Knox fast food workers, owners divided on minimum wage issue

Knoxville fast food workers, owners divided on minimum wage issue

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"You're working for pennies to provide for your family. The companies are succeeding, and I'm still struggling to take care of my family," Markell Ash said. "You're working for pennies to provide for your family. The companies are succeeding, and I'm still struggling to take care of my family," Markell Ash said.
"Those positions aren't meant to be full-time jobs, 40 hours a week, supporting families," McDonald's franchise owner Joe Burger said. "Those positions aren't meant to be full-time jobs, 40 hours a week, supporting families," McDonald's franchise owner Joe Burger said.

By MIKE KRAFCIK
6 News Reporter

KNOXVILLE (WATE) - Fast-food workers and labor organizers marched, waved signs and chanted in cities across the country on Thursday in a push for higher wages.  

Advocacy groups planned a similar protest against low wages for fast food workers in front of the Cumberland Avenue McDonalds Thursday.

Although nobody showed up, many are concerned about their paycheck.

Knoxville resident Markell Ash makes around $8 an hour as a crew leader at a Knoxville fast-food restaurant. Ash recently got a 40 cent raise after making minimum wage, but says it's still not enough.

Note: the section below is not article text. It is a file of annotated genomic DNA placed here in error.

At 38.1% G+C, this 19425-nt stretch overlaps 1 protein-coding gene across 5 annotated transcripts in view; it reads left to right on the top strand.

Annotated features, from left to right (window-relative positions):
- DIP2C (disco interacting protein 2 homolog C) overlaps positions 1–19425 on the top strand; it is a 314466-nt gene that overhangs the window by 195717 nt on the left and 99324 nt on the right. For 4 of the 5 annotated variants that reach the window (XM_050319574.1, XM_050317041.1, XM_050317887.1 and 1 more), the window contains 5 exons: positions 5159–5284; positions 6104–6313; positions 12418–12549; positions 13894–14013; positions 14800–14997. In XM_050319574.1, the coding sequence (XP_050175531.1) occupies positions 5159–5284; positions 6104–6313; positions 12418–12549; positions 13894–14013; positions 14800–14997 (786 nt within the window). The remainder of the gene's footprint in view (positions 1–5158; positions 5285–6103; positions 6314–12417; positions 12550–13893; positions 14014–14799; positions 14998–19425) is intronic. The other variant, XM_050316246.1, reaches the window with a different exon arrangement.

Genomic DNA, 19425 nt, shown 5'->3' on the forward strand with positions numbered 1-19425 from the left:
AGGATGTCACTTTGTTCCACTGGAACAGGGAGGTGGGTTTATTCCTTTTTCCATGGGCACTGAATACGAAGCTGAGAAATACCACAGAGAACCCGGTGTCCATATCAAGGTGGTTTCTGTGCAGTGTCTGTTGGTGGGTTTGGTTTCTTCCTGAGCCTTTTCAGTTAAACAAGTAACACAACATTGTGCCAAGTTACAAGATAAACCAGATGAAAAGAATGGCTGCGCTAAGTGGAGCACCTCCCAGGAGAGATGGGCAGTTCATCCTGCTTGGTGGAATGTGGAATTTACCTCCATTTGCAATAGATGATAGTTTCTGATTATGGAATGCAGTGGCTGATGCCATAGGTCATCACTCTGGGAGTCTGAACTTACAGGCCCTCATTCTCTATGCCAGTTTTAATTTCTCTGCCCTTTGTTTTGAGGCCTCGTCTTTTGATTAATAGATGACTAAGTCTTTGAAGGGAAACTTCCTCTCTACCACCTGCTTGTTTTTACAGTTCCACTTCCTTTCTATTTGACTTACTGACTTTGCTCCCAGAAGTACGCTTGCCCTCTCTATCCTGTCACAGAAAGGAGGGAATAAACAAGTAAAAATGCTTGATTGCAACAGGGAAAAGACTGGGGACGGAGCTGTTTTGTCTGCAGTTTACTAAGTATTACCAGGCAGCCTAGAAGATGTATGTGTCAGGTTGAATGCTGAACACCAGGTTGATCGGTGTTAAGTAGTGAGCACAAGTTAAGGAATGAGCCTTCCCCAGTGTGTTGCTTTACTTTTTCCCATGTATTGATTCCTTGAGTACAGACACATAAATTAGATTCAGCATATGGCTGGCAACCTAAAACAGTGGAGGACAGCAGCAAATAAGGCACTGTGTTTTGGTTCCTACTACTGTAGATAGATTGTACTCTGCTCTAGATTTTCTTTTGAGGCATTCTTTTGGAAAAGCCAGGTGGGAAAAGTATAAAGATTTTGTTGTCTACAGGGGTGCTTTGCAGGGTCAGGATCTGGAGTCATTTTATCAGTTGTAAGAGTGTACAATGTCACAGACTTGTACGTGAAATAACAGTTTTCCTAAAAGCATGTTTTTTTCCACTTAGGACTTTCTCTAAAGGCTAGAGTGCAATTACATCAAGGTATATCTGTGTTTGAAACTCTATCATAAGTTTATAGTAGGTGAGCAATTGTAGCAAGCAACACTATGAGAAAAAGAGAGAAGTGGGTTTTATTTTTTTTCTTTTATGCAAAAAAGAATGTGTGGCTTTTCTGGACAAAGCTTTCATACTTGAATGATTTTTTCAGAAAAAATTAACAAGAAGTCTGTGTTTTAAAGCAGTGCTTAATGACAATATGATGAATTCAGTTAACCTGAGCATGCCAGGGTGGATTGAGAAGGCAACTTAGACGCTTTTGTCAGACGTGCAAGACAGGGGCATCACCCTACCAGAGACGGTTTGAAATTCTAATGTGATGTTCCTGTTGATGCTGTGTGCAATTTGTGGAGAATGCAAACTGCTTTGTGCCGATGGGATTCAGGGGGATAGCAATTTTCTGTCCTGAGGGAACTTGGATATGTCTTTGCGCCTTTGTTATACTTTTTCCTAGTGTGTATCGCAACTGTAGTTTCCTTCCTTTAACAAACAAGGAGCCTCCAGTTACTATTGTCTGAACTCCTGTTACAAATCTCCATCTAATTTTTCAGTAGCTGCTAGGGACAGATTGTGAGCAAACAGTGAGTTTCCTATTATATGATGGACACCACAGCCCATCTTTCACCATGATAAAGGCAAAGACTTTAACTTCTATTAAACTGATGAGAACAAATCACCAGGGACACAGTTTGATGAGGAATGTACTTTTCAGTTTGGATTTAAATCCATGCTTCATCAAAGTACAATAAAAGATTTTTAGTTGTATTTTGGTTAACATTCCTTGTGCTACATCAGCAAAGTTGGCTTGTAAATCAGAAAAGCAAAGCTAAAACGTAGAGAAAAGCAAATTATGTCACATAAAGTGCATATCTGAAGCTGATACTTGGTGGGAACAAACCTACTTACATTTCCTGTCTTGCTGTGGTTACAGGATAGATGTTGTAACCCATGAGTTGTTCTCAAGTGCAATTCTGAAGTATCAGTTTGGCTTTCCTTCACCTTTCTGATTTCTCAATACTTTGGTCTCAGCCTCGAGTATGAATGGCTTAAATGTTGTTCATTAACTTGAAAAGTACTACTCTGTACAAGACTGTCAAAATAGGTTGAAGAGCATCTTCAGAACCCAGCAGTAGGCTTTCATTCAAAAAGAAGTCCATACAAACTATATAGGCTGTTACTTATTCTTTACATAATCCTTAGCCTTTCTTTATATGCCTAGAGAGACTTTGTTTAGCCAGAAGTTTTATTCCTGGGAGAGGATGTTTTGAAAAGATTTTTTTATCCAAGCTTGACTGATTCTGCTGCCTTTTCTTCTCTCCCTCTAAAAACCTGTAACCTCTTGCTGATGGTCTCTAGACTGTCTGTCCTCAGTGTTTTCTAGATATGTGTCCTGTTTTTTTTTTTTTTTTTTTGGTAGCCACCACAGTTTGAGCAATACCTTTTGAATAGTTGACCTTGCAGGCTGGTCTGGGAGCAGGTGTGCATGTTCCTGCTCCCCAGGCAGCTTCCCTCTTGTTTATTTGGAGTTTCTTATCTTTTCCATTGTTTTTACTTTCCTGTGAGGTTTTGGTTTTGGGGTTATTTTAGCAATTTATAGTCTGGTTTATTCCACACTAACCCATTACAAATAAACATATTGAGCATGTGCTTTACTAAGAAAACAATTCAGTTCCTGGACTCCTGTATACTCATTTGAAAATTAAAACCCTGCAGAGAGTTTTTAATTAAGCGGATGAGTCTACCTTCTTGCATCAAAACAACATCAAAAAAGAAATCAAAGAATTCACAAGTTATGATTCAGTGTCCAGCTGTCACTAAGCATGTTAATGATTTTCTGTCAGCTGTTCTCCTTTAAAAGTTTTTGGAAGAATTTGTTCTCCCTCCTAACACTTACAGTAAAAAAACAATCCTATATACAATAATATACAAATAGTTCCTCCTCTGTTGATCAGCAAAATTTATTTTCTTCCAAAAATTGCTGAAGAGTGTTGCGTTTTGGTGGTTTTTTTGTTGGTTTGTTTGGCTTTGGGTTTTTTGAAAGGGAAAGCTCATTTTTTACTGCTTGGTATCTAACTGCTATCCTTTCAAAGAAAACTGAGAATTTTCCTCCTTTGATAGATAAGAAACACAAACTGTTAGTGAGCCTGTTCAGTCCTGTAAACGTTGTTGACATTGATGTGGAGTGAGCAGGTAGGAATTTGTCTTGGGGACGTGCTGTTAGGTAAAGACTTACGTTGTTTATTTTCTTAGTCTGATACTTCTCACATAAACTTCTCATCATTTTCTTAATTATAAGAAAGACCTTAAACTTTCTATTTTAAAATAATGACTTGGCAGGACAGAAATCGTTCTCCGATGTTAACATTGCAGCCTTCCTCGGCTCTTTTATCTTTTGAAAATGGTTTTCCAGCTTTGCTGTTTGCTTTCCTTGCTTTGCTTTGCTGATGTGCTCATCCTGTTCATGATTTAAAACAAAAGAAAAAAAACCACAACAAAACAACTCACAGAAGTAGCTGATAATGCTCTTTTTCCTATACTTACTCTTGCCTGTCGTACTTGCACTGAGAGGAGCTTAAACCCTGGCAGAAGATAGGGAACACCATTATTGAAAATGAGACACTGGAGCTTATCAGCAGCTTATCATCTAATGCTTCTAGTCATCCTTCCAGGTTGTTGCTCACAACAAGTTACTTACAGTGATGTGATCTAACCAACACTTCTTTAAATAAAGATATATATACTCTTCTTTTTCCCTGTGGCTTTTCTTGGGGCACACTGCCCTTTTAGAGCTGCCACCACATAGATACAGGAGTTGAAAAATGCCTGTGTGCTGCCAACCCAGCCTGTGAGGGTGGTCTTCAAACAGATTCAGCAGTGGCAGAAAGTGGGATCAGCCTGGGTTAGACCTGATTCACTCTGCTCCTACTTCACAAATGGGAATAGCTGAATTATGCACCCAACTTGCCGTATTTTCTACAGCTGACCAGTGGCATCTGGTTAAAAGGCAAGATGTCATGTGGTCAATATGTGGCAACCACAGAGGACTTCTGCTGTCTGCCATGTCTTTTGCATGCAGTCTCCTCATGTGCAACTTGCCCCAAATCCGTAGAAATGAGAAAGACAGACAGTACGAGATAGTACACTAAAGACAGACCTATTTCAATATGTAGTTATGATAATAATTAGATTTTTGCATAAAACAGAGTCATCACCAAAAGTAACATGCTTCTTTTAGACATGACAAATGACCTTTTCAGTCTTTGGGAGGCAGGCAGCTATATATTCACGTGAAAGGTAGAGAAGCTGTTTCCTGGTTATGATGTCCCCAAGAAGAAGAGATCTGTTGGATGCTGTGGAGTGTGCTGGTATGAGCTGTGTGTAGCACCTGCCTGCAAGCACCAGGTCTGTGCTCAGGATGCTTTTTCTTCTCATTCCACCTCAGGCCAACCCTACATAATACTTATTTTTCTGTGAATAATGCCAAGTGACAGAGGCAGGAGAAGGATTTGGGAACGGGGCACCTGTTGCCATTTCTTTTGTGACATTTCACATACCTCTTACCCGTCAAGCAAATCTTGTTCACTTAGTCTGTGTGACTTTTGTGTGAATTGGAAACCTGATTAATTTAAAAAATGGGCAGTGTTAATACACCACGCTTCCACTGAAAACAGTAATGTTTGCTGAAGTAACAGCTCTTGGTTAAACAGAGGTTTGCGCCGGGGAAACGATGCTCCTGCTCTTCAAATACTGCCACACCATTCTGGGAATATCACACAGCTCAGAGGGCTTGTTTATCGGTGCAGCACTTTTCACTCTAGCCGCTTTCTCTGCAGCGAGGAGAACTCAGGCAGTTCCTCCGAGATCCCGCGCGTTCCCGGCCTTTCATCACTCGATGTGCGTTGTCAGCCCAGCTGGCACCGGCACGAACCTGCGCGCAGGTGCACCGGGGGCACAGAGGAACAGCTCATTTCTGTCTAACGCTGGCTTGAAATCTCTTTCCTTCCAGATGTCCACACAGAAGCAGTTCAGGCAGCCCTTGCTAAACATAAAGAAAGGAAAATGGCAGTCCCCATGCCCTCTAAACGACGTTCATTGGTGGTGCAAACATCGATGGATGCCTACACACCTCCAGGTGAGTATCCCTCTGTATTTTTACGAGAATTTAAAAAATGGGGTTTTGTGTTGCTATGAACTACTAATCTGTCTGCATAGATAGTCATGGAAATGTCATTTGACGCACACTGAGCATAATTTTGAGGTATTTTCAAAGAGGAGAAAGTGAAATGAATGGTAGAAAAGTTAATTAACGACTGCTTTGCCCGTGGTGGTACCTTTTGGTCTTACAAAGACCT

"You're working for pennies to provide for your family. The companies are succeeding, and I'm still struggling to take care of my family," Ash said.  

Nationwide advocacy groups are demanding higher wages for fast-food workers, one group petitioned for workers at McDonalds to earn $15 an hour.  

Joe Burger is a local McDonalds franchise owner overseeing three McDonalds restaurants including the Cumberland Avenue location.  

Burger says the idea of $15 an hour is not the right approach because he says any mandatory wage increase takes away flexibility from local restaurant owners.

"It has to be addressed at the national level, across the board, not just fast food industry, not just McDonalds," Burger said.  

Burger says many of his workers make above minimum wage, but some make Tennessee's minimum wage rate of $7.25 an hour, the same as the federal rate.  

"Those positions aren't meant to be full-time jobs, 40 hours a week, supporting families," Burger said.  

Recently, other states like New Jersey and cities like Washington, D.C. have raised their minimum wages.  

President Obama has supported a measure to push the minimum wage past $10 an hour in 2014, but some say it won't pass because it could threaten jobs.  

"It would be a really hardship for small businesses. It would probably cost workers their jobs, so it becomes an important trade-off between how fair we want to treat workers and the consequences for business and employment opportunities," said Matt Murray, director of the Howard H. Baker Jr. Center for Public Policy.  

The University of Tennessee recently announced it would raise the minimum wage for its workers from $8.50 an hour currently to $9 an hour in January and $9.50 an hour in June.  

According to Tennessee state law, individual cities in the state do not have the authority to raise minimum wages for workers

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